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A Drawdown Comparison to the Global Financial Crisis

While the uncertainty feels similar, the current shock is somewhat different from a factor perspective.

I have heard many comparisons between the current crisis and the global financial crisis (GFC). To me, this shock feels similar in terms of uncertainty, but somewhat different from a factor perspective. We compared the first two months of the GFC and the four weeks ended March 13; these two periods equated to about a -25% market decline. Several high-level observations stood out:

    1. Key takeaway: The worst-performing factor was clearly solvency risk, followed by value. We think the market has been engaging most on companies that might not pass the "going concern" test in the face of the first real growth shock we’ve seen since the GFC, and that these companies are seeing a massive increase to their discount rates. Our definition of solvency looks at the relative distance to a default (similar to the model used by credit-rating agencies), identifying distress at the individual company level by considering the interaction between capital structure and stock-price volatility. For capital structure, we look at leverage on the balance sheet and add back fixed-cost structures such as lease obligations, pensions, etc.
    2. This isn’t just a reaction to leverage. Looking across our factor returns, there is a direct correlation between a factor’s exposure to solvency risk and excess return. Leverage is much less explanatory. Overall, the market is pricing high solvency risk nearly three times more than high leverage.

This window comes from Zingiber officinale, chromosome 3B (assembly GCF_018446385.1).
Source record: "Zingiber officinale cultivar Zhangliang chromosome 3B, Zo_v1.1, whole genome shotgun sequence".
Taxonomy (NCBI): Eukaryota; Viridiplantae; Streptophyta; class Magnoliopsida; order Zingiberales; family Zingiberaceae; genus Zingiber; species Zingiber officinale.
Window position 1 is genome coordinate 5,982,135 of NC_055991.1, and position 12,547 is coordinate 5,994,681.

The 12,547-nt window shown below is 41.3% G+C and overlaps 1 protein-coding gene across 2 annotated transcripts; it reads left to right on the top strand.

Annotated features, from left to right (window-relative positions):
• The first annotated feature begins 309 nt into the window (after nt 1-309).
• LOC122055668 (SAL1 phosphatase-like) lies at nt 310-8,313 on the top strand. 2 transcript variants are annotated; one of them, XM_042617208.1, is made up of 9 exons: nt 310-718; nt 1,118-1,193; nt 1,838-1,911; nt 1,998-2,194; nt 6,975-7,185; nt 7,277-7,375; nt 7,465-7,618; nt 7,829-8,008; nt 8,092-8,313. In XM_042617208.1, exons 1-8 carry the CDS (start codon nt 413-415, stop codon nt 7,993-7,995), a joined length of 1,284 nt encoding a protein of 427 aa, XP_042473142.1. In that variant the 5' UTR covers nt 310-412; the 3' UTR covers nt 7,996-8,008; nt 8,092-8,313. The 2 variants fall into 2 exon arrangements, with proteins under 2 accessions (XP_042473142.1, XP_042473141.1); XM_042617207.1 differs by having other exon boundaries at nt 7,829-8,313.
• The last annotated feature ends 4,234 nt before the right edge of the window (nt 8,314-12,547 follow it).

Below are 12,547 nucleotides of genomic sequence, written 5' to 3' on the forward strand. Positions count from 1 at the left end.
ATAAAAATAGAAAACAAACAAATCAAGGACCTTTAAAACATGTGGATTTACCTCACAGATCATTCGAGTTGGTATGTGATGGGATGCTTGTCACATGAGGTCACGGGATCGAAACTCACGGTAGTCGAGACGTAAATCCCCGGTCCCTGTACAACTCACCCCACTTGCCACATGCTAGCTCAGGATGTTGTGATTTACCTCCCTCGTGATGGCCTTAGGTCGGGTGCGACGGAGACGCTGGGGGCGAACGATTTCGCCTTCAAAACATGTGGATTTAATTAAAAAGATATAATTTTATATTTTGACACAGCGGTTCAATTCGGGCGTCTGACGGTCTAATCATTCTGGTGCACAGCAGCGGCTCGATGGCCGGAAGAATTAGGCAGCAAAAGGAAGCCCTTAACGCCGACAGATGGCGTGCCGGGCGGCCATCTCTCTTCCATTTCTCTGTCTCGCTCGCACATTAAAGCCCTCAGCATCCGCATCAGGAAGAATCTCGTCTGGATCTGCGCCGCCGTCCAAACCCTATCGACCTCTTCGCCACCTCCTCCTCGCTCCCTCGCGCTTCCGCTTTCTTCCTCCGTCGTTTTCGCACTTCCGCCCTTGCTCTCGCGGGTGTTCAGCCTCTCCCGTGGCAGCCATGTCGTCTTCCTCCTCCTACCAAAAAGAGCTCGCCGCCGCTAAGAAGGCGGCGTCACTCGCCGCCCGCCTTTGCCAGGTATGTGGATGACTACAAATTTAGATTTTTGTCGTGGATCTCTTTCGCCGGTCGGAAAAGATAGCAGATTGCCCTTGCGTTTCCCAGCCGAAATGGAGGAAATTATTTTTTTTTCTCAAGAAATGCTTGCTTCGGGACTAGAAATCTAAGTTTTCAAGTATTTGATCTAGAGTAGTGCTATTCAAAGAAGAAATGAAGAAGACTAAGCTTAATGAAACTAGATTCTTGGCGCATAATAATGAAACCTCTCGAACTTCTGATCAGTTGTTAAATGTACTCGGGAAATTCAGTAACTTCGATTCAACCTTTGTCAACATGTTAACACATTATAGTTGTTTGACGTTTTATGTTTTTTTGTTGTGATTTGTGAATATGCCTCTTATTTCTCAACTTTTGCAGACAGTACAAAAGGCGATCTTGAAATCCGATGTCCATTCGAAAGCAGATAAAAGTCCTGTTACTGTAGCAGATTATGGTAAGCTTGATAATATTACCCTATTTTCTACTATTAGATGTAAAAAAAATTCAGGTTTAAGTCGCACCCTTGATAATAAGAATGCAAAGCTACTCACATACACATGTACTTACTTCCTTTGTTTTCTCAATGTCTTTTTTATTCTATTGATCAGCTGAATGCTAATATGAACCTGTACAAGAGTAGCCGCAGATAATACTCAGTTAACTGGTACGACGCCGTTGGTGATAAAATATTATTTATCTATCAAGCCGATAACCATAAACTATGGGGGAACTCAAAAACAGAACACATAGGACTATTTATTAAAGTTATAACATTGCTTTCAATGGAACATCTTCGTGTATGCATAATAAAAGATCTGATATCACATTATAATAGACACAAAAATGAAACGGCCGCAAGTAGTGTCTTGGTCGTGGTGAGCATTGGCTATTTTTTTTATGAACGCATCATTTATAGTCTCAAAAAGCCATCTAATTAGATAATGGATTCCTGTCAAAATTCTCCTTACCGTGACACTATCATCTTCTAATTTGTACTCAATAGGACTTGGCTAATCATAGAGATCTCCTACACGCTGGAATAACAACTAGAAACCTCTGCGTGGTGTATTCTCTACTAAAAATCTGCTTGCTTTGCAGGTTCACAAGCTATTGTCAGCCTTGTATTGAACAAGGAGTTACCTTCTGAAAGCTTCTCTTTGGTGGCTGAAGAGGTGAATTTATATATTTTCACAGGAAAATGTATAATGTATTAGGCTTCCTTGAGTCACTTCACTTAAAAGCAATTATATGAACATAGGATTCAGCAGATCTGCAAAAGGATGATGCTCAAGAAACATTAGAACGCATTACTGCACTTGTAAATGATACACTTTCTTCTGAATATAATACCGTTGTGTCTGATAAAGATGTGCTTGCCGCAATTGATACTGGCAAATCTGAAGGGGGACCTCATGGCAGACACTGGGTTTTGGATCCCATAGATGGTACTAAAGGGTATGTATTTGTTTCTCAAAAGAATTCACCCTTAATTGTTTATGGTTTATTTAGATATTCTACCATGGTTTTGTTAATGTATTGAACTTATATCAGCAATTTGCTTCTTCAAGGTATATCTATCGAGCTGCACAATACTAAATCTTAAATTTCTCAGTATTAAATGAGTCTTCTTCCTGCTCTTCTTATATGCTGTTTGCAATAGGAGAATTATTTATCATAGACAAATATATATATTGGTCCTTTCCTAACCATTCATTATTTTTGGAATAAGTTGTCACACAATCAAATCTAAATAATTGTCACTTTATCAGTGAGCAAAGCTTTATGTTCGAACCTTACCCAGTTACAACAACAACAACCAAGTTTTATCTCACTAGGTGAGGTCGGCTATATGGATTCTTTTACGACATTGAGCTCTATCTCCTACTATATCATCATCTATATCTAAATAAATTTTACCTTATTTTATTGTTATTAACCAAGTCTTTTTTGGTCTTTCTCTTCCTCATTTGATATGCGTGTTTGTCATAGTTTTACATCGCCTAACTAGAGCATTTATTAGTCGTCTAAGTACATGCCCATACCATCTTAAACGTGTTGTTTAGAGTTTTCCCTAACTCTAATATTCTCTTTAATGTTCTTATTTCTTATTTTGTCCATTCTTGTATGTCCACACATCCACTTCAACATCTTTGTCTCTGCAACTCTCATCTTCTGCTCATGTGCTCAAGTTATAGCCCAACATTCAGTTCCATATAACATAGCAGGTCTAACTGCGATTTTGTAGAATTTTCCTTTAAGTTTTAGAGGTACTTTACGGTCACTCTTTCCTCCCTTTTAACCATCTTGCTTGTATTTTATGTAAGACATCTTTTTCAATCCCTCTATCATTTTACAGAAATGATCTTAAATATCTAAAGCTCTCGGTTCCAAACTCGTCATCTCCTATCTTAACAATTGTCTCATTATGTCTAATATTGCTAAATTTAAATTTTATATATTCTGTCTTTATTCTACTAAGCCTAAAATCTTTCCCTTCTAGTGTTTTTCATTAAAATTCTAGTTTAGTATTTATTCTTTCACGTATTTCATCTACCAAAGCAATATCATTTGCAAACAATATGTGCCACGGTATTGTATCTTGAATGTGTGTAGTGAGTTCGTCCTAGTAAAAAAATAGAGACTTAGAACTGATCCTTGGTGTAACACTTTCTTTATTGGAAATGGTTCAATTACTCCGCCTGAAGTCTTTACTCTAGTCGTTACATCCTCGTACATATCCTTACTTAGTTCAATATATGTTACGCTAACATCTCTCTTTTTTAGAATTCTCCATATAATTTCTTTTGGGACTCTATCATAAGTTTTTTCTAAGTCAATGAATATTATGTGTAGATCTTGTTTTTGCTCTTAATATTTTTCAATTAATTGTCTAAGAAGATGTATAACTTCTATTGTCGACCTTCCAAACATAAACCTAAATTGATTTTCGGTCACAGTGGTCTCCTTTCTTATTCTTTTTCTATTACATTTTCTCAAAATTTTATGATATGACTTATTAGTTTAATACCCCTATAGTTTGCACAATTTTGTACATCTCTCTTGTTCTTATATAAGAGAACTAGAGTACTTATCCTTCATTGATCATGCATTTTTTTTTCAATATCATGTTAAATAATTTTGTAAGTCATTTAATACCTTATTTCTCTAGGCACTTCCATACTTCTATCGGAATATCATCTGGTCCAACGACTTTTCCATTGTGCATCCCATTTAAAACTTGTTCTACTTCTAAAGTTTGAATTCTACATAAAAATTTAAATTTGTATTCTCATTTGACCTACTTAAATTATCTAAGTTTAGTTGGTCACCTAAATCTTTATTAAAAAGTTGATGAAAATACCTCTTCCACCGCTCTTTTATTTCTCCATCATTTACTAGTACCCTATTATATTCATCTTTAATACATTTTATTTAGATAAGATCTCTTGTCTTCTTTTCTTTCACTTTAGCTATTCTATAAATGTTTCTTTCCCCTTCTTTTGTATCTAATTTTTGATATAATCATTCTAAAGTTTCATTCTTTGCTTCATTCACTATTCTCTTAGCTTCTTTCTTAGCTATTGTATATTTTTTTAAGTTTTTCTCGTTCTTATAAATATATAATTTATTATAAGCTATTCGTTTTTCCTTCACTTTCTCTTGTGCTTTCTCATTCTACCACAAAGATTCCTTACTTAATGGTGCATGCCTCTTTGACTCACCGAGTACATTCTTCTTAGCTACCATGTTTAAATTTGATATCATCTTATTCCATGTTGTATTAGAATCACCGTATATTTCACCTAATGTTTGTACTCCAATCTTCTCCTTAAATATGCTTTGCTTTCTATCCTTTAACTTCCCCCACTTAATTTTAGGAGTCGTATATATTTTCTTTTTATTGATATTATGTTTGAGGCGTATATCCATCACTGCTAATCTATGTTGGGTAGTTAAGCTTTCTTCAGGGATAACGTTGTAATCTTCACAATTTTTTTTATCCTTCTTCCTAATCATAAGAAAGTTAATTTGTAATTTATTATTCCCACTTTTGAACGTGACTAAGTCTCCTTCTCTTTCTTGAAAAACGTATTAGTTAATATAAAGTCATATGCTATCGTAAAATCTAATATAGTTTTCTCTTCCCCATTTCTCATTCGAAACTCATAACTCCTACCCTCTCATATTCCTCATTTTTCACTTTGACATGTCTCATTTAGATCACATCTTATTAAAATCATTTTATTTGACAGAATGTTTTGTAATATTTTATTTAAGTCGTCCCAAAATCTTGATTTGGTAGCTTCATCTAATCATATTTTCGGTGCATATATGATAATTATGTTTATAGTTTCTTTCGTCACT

3. Unlike the first hit of the GFC (September and October of 2008), this time around there is not as much on the other side from a style perspective to cushion the blow (e.g., low volatility and profit stability factors are ahead, but not by much).
    4. Up to now, the weakness in value factors has far outstripped the gains in defensive and quality factors. During the GFC, this was more balanced.
    5. Dividend yield has not protected like it did in 2008, largely because the highest yielders are in energy and financials, which have higher exposure to solvency risk.

Given continued high uncertainty, we are being thoughtful about factor exposures, solvency risk, and stock-specific risk, and when in doubt, we are taking the defensive side.

Wellington Management Company LLP is an independent and unaffiliated subadviser to Virtus.

The commentary is the opinion of the subadviser. This material has been prepared using sources of information generally believed to be reliable; however, its accuracy is not guaranteed. Opinions represented are subject to change and should not be considered investment advice or an offer of securities.